A preferred structure of the sampling circuit 330 is shown in FIG. 12. An integrating analog-to-digital converter (ADC) 334 is connected to the output of PMT 328, to the output of a constant-current source 332, and to a controller 338. ADC 334 digitizes the signal at its input under control of timing signals from controller 338, and supplies the digital output signal to a comparison logic circuit 336. Comparison logic circuit 336 receives control signals from controller 338 and digital feedback signals on line 340 form the output of a digital-to-analog converter (DAC) 352 for purposes described below. The comparison logic circuit 336 performs a programmable rolling average function by summing a fraction of the input signal on line 335 from the ADC 334 and a fraction of the digital feedback signal on line 340. The programmable averaging value is determined by the choice of the fractional coefficient; it allows the user to trade off loop settling time against signal-to-noise ratio. If a fractional coefficient α is applied to the input signal on line 335 from the ADC, a fractional coefficient 1-α is applied to the digital feedback signal on line 340. Digital output signals from comparison logic 336 are passed via a multiplexer (MUX) 342 to a digital memory 344. Memory 344 may be a 32-bit-wide, 5000-word memory, for example. Memory 344 is divided into buffer memory halves 346 and 348 which receive address control signals from controller 338. Digital output signals from memory 344 are passed via a multiplexer (MUX) 350 to a digital-to-analog converter (DAC) 352 which oeprates under control of signals from controller 328. The output of DAC 352 is connected to filter electrode 320 via a controlled impedance line 354. Suitable termination, such as a 75 Ω resistor, terminates filter electrode 320 to ground to avoid errors caused by line reflections. Controller 338 has an input connected to receive a pass/fail signal from the tester used to exercise the DUT 322, indicating for each repetition of the applied test vector pattern whether the DUT 322 has or has not performed as expected.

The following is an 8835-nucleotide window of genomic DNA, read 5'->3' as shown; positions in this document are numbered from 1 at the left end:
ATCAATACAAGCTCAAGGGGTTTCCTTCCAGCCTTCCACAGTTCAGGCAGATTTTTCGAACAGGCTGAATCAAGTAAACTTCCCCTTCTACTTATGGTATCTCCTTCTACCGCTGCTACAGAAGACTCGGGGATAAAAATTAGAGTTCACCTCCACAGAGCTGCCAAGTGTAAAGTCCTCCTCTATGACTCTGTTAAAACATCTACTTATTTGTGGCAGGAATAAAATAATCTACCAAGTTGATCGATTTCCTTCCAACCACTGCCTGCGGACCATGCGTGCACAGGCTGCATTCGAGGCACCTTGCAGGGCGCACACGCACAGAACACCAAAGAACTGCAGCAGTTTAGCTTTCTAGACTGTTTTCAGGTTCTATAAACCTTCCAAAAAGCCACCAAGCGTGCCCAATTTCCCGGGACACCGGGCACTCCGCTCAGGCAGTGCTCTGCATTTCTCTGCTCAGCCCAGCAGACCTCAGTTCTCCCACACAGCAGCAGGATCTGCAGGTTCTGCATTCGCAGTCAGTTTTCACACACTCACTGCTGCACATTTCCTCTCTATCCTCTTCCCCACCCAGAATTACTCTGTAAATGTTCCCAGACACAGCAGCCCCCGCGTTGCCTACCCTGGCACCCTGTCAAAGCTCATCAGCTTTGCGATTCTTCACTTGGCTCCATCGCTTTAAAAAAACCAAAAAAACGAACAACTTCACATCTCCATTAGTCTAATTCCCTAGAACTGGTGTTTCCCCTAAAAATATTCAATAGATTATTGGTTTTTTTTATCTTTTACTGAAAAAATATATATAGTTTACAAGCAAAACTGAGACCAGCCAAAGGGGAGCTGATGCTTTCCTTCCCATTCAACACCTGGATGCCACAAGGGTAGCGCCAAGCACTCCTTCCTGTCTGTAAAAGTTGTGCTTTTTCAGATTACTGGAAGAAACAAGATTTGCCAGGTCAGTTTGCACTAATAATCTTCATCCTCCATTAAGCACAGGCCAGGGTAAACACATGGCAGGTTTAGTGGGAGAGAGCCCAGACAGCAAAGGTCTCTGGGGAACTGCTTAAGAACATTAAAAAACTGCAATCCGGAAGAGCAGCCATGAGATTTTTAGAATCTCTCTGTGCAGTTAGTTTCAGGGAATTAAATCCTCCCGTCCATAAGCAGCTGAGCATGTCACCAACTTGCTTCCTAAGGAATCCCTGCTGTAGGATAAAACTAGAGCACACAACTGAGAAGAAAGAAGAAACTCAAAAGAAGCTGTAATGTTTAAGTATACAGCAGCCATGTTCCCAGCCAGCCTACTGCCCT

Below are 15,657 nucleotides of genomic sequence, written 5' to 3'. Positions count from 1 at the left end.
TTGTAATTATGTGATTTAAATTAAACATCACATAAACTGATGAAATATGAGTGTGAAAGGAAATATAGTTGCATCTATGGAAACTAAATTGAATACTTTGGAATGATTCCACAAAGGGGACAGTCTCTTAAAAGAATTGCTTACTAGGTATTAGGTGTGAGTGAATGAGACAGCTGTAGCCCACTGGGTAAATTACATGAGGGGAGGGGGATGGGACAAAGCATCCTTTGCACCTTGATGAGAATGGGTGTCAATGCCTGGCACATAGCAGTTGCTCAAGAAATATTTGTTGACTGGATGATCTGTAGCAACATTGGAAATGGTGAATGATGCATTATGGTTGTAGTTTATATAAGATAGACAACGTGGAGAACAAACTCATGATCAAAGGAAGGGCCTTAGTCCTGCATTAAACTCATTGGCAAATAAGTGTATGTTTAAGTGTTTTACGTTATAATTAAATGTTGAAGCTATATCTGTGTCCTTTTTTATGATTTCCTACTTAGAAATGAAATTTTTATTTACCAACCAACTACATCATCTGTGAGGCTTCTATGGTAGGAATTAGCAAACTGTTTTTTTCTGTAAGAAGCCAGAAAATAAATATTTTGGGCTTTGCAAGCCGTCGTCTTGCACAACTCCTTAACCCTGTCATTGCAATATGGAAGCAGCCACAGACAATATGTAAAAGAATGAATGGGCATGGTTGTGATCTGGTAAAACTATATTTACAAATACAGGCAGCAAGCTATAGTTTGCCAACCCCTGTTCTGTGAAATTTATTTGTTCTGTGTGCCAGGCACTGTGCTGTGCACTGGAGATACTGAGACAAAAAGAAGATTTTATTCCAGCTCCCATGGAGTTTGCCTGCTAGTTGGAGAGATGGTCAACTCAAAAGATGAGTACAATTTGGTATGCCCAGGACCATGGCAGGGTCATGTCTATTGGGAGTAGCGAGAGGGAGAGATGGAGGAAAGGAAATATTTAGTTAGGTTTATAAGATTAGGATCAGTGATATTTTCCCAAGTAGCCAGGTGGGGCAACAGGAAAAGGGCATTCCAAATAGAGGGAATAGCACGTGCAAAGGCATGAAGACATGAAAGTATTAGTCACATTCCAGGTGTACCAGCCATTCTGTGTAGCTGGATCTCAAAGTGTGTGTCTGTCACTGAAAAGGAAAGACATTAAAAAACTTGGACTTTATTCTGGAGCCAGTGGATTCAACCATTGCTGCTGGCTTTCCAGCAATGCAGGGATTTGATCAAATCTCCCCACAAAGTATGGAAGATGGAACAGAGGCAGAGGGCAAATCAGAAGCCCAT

In operation, sampling circuit 330 operates as multiple control "loops" in parallel. Each "loop" operates on a separate sample point in time, such that all sample points combine to show a waveform image as a function of time. As with the qualitative/logic implementation of FIG. 10, one buffer (for example, buffer 346) is initially defined as a "good-data" buffer and the other buffer (for example, buffer 348) is defined as a "temporary-data" buffer. Memory 344 is preferably a 32-bit-wide memory capable of storing two times as many digital "words" as there are sample points in the waveform image to be acquired. A waveform image may have, for example, 5000 sample points. Each time during the test vector pattern at which a measurement (sample) is to be taken is assigned an address in each of the "good-data" and "temporary-data" buffers. At each time during application of the test vector pattern, data retrieved from the corresponding address of the "good-data" buffer is passed to DAC 352 and converted to an analog signal which is applied to filter mesh 320; the output of PMT 328 representing that time in the test vector pattern is digitized and passed (via logic 336 and MUX 342) for storage in the "temporary-data" buffer.